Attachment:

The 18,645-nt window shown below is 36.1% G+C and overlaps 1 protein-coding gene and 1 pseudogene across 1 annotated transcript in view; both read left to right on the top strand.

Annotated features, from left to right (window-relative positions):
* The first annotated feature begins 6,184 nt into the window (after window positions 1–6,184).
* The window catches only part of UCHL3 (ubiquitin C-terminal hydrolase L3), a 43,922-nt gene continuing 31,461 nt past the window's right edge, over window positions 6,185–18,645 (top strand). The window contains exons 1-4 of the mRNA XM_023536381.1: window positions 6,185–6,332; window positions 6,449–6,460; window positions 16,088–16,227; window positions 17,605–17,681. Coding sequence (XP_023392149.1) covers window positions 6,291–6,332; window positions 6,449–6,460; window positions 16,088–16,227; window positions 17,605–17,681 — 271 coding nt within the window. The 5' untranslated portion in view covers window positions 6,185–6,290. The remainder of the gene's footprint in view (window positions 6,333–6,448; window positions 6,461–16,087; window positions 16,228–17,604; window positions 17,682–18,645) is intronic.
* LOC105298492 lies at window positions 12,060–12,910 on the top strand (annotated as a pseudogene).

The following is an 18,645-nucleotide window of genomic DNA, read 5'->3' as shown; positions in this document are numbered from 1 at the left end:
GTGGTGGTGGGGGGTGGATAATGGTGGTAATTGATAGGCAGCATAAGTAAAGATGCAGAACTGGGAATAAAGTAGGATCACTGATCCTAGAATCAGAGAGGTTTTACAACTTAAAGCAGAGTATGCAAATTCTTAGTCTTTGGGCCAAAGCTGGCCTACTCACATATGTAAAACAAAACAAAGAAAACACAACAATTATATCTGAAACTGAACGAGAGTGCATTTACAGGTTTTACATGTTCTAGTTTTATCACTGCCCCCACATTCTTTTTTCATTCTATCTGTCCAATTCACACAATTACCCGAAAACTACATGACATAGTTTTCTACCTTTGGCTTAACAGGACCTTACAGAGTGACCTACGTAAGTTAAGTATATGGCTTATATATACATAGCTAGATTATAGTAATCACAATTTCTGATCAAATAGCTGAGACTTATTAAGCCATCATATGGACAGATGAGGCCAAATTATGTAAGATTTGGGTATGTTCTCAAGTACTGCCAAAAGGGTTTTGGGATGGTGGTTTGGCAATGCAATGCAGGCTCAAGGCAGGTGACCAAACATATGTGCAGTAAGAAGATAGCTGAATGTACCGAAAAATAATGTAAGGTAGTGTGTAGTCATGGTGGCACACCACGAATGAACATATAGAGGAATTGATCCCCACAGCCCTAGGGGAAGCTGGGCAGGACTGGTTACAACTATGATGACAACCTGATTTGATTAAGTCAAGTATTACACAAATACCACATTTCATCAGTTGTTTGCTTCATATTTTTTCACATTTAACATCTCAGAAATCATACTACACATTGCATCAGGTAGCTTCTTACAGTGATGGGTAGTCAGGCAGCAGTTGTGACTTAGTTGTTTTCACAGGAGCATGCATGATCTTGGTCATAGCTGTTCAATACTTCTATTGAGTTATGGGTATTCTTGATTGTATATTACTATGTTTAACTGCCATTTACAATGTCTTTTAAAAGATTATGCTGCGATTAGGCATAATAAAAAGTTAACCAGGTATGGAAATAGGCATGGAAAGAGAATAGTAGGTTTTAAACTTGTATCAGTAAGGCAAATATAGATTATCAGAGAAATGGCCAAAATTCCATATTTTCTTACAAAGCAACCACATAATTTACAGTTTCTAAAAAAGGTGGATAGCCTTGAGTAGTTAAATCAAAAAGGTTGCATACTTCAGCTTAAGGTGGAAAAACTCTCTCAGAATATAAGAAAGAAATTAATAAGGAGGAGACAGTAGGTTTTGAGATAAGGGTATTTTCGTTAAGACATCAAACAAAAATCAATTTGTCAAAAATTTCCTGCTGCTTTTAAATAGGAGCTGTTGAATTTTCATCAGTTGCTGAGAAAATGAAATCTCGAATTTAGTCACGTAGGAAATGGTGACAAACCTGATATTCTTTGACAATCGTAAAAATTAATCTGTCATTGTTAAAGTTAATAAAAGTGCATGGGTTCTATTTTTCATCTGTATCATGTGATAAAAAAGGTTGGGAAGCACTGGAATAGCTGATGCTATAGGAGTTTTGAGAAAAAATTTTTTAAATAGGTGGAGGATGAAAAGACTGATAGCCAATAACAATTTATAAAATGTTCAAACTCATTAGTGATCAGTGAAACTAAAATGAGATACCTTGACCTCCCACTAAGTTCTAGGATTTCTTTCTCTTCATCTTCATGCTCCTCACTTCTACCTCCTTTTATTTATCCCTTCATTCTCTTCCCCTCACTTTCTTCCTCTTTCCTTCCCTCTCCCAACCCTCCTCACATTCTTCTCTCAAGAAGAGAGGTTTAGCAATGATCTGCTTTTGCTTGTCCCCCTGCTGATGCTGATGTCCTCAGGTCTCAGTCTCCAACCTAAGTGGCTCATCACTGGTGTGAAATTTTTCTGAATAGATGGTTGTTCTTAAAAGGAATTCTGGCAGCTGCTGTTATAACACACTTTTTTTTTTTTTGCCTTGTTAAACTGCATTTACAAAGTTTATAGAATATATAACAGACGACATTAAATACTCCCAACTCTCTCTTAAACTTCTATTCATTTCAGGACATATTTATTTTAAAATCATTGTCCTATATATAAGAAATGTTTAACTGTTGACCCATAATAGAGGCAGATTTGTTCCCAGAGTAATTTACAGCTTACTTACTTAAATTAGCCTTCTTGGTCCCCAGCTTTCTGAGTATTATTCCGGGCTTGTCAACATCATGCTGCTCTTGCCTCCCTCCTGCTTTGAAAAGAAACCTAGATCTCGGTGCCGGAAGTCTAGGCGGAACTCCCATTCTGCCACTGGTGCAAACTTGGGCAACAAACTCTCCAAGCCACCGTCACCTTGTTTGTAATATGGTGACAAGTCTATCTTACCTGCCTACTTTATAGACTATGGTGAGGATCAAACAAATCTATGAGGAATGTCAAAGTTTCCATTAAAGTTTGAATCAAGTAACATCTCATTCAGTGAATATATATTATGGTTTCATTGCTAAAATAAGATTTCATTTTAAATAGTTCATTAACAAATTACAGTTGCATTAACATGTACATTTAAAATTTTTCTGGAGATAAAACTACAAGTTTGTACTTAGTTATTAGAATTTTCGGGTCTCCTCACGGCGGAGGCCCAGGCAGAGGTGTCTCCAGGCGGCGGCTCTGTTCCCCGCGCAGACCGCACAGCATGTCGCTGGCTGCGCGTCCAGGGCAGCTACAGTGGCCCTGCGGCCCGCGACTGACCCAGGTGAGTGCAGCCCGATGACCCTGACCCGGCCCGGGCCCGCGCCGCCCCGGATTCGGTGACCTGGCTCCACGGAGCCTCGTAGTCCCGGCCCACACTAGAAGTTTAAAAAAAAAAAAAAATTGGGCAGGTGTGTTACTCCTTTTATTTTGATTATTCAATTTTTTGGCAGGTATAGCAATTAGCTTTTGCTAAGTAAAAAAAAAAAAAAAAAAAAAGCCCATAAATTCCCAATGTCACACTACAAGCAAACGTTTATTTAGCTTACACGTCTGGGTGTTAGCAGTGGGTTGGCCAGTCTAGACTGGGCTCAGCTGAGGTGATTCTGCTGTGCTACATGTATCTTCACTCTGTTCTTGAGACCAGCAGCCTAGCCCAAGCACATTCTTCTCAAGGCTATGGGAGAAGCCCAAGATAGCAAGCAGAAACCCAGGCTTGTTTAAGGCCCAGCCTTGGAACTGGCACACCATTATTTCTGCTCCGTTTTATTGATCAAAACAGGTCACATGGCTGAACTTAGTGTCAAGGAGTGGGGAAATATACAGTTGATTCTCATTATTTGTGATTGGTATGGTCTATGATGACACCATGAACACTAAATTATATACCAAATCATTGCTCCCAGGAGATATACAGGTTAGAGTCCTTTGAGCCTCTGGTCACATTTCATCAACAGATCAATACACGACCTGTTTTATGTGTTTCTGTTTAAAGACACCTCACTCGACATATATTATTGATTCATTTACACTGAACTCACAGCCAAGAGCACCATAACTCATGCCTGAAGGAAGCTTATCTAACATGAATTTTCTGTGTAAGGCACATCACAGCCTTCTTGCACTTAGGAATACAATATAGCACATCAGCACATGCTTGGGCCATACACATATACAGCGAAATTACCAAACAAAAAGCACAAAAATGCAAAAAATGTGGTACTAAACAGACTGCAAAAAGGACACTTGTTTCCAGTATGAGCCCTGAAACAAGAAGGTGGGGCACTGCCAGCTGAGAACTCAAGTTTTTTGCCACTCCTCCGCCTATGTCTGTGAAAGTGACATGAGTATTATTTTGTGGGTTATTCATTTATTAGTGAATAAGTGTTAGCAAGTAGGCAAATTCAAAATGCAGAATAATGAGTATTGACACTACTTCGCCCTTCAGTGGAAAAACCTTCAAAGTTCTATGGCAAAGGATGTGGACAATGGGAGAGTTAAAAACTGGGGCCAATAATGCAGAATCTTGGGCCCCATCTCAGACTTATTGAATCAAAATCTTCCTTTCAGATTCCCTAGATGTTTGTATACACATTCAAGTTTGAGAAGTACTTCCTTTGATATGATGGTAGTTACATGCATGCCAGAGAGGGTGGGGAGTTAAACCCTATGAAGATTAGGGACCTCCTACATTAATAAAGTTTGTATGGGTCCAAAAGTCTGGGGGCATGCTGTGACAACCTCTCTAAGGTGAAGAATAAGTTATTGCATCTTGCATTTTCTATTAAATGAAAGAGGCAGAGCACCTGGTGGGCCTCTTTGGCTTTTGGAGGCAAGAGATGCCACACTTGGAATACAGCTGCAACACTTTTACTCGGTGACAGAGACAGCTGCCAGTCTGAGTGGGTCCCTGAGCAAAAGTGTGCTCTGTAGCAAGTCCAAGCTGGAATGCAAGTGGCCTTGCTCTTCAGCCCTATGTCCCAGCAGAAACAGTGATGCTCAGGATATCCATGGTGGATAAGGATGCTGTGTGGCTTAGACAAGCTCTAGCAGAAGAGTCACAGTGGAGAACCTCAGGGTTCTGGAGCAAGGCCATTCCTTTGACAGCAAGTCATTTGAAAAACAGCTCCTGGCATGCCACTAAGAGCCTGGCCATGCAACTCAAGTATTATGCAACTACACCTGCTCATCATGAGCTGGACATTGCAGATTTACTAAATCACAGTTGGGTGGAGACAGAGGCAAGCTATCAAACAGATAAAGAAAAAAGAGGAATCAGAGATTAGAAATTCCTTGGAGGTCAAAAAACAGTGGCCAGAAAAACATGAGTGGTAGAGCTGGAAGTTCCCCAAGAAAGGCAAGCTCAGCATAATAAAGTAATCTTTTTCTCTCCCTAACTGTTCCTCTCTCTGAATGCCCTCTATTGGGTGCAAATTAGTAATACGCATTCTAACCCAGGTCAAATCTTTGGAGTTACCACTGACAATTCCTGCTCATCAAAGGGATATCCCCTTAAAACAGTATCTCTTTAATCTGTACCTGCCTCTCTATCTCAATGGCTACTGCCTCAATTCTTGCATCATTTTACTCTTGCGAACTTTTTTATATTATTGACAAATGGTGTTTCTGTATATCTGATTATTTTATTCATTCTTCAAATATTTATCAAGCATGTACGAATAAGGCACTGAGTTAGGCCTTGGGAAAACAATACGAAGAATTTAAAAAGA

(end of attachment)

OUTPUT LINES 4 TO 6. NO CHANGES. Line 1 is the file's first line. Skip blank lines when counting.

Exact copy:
* The window catches only part of UCHL3 (ubiquitin C-terminal hydrolase L3), a 43,922-nt gene continuing 31,461 nt past the window's right edge, over window positions 6,185–18,645 (top strand). The window contains exons 1-4 of the mRNA XM_023536381.1: window positions 6,185–6,332; window positions 6,449–6,460; window positions 16,088–16,227; window positions 17,605–17,681. Coding sequence (XP_023392149.1) covers window positions 6,291–6,332; window positions 6,449–6,460; window positions 16,088–16,227; window positions 17,605–17,681 — 271 coding nt within the window. The 5' untranslated portion in view covers window positions 6,185–6,290. The remainder of the gene's footprint in view (window positions 6,333–6,448; window positions 6,461–16,087; window positions 16,228–17,604; window positions 17,682–18,645) is intronic.
* LOC105298492 lies at window positions 12,060–12,910 on the top strand (annotated as a pseudogene).

The following is an 18,645-nucleotide window of genomic DNA, read 5'->3' as shown; positions in this document are numbered from 1 at the left end: